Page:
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Fwd: CSI Games: If DNA Evidence Doesn't Fit in Orange County, Alter It?

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  • Brent Turvey
    All; Note the following quote from the DA s office: “I, in no way, did anything unusual,” [Camille] Hill tells the Weekly. “About every week, we ask the
    Message 1 of 1 , Jun 12, 2008

      Note the following quote from the DA's office:

      �I, in no way, did anything unusual,� [Camille] Hill tells the Weekly.
      �About every week, we ask the crime lab to reconsider findings.
      Sometimes, they make changes.�

      This is not just significant, but horrifying. The following questions
      apparently need to be asked of every forensic scientist in voire dire:

      1. Ddid the DA's office or police make clear their preferred outcome
      with regards to the evidence in this case?
      2. Has the DA's office or police met with you prior to reporting your
      findings to the defense?
      3. Is that standard practice or common?
      4. Did they ask you to change your findings in anyway?
      5. Did you change those findings?
      6. Is that standard practice or common?
      7. Why did you change your findings?
      8. Do you believe that you are an objective analyst?
      9. Define objectivity.
      10. Have you hear the term confirmation bias as it relates to
      scientific examination?
      11. Have you hear the term observer effect as it relates to scientific
      12. Are you familiar with the term cherry-picking as it relates to
      scientific examination?
      13. When the DA asks you to review your findings, and directs you to
      change them, are you at all concerned for your job when you agree, or
      do you concede that the DA's office is better qualified to interpret
      the results of your examinations than you are?

      Just some thoughts...

      FYI, that Camille Hill used to work for the Houston PD lab also paints
      a picture. "Lawyer-scientist" is an oxymoron. By virtue of the way
      that the observer effect works one cannot be both objective and
      prosecute someone to the full extent of the law. It's a conflict of
      interest, which her attitude make clear.


      Begin forwarded message:

      From: Brent Turvey <bturvey@...>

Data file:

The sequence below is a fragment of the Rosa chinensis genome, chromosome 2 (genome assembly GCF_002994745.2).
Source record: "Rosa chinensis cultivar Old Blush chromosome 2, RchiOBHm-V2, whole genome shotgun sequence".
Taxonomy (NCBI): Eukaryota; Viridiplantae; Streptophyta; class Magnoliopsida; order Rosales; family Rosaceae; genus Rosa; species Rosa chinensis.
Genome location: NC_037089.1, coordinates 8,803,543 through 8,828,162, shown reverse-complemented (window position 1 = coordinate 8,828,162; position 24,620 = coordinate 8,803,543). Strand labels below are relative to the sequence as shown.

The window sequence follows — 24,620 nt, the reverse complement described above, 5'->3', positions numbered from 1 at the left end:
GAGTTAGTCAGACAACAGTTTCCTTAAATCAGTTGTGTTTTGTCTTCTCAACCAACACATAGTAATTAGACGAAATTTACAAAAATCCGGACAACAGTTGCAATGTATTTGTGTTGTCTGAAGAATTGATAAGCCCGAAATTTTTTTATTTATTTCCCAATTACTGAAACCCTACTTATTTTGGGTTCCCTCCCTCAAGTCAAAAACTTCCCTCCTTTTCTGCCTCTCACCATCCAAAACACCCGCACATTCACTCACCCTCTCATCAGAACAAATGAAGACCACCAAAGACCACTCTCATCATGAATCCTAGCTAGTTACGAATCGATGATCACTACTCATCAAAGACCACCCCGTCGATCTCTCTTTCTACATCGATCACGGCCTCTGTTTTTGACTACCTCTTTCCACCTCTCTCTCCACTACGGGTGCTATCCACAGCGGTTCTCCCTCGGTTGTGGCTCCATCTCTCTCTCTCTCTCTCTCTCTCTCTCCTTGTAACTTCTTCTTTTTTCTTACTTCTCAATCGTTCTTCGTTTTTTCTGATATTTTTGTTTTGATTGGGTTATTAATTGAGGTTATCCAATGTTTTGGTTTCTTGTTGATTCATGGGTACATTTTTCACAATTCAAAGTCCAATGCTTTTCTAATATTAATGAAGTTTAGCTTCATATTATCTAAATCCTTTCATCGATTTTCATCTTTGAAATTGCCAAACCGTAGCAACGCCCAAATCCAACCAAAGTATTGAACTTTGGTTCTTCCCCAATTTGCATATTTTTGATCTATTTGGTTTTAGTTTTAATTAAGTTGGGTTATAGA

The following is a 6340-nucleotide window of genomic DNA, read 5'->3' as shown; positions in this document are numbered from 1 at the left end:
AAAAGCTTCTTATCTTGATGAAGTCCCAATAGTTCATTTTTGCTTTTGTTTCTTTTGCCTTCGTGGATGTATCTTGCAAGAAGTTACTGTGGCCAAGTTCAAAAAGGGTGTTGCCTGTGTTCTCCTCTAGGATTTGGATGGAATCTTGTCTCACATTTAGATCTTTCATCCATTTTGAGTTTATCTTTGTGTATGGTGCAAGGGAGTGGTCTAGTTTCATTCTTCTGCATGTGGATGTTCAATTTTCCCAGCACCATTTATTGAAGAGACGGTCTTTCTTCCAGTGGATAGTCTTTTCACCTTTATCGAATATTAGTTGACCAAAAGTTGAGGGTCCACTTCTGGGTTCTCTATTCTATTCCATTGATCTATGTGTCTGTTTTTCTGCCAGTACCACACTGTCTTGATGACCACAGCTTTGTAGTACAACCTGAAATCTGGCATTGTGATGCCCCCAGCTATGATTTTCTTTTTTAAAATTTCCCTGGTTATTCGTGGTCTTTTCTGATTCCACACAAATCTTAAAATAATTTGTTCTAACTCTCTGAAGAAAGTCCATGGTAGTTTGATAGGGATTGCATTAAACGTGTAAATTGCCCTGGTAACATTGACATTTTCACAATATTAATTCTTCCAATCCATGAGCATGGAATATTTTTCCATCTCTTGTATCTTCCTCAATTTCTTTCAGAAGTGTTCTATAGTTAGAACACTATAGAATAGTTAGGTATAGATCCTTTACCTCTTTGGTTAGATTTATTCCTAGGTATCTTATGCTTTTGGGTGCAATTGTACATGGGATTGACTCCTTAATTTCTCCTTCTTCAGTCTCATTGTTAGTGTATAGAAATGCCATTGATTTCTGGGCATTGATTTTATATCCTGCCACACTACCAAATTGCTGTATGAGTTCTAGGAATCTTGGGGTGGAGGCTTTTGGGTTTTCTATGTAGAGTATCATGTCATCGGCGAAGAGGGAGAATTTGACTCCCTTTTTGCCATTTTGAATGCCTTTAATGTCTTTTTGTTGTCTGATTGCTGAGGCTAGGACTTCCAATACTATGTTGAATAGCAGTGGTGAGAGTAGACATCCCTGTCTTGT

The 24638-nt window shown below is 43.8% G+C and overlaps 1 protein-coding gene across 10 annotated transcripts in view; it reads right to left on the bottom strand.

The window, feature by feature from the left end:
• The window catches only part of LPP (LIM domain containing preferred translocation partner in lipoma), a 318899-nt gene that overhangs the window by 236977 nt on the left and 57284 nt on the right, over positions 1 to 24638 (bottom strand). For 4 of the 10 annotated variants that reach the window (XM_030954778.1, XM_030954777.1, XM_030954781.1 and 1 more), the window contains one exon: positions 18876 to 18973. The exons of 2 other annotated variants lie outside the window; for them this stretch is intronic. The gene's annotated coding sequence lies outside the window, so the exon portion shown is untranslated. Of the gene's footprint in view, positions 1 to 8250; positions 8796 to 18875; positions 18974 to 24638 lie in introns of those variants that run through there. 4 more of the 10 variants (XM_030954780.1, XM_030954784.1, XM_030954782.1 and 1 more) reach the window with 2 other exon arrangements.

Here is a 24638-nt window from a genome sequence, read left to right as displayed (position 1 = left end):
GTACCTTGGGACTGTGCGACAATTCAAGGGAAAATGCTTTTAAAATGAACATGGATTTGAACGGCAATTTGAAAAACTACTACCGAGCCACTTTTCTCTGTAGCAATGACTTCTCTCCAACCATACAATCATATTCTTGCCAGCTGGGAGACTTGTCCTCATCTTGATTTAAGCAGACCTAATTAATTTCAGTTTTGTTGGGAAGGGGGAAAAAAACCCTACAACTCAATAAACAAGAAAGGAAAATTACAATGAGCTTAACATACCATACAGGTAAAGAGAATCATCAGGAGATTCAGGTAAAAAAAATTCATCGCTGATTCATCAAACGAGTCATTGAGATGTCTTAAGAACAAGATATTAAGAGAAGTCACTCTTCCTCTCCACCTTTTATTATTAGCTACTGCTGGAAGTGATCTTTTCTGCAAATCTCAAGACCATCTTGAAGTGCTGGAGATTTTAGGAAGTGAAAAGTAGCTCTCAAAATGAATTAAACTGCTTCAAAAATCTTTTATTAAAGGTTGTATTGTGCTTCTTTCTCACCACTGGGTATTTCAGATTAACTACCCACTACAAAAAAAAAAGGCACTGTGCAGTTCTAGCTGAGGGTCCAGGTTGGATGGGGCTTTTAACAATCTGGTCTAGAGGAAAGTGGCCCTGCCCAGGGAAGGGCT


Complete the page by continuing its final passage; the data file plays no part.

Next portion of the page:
Date: June 12, 2008 9:48:01 AM GMT-08:00
      To: "Forensic-Science@Yahoogroups. Com" <forensic-science@yahoogroups.com
      Subject: CSI Games: If DNA Evidence Doesn't Fit in Orange County,
      Alter It?

      Moxley Confidential
      CSI Games: If DNA Evidence Doesn't Fit in Orange County, Alter It?
      Thursday, March 13, 2008 - 3:00 pm
      In the wake of a November 2005 OC Weekly article detailing how a 20-
      year-old Buena Park man faced prison for a robbery/carjacking he
      didn�t commit, prosecutors asked the Orange County Sheriff�s
      Department crime lab to alter key exculpatory evidence.


      James Ochoa, holding his little brother, before his arrest

      Veteran forensic specialist Danielle G. Wieland made the charge last
      month during a civil deposition related to the December 2005 wrongful
      conviction and imprisonment of James Ochoa, according to documents
      obtained by the Weekly.

      The allegation is just the latest in a series of sensationally callous
      screw-ups by law enforcement�police, prosecutors and judges�that
      aligned to raid Ochoa�s house, arrest him and steal his freedom. He
      spent 16 months in the Orange County Jail and a California prison.
      Later, DNA evidence fingered the real bandit, a career criminal in Los

      The Ochoa travesty didn�t happen merely because the Orange County
      district attorney�s office repeatedly ignored exculpatory facts.
      According to Wieland�s testimony, they actively sought to convict
      Ochoa as mounting evidence pointed to his innocence.

      At the heart of the battle was the integrity of the OCSD crime lab�s
      work on the case. Wieland performed numerous tests to determine if
      Ochoa�s DNA could be found on items the bandit inadvertently left at
      the crime scene: a black baseball cap, a gray plaid long-sleeve shirt
      and a BB gun. There was also DNA left in the stolen car that didn�t
      belong to the two victims. All of the sheriff�s department tests
      excluded Ochoa as a DNA contributor. Two other crime-lab officials
      independently double-checked and confirmed Wieland�s results. In her
      official records, she recorded �no [Ochoa] match.�

      That result created a problem for the DA�s office, where officials
      weren�t elated that the Weeklyhad already written a 2,100-word
      pretrial article (�The Case of the Dog That Couldn�t Sniff Straight,�
      Nov. 6, 2005), which predicted doom for Ochoa. For once, it turns out
      it wasn�t the police who were stubborn. According to Wieland�s
      deposition, a Buena Park police detective told her before testing that
      �if [Ochoa�s] DNA doesn�t come back on the hat and the shirt, the case
      is closed.�

      Prosecutors didn�t share that sentiment. On Oct. 14, 2005, they asked
      to meet with Wieland before she shared her findings with defense
      attorney Scott Borthwick, a young Santa Ana-based lawyer who�d taken
      the case pro bono because he thought officials were railroading Ochoa.
      In those meetings�one by phone, two more in person�a deputy district
      attorney asked Wieland to do something she knew was not supported by
      the science and possibly outright unethical: Tell Borthwick that
      Ochoa�s DNA had been found on the shirt.

      In a civil deposition taken last month for Ochoa�s wrongful-
      prosecution lawsuit, Ochoa attorney Patricio A. Marquez of Morrison &
      Foerster asked Wieland, �Did anyone ever exert pressure on you to
      change your [DNA] conclusions?�

      �Yes,� Wieland replied. �Camille Hill from the DA�s office . . . She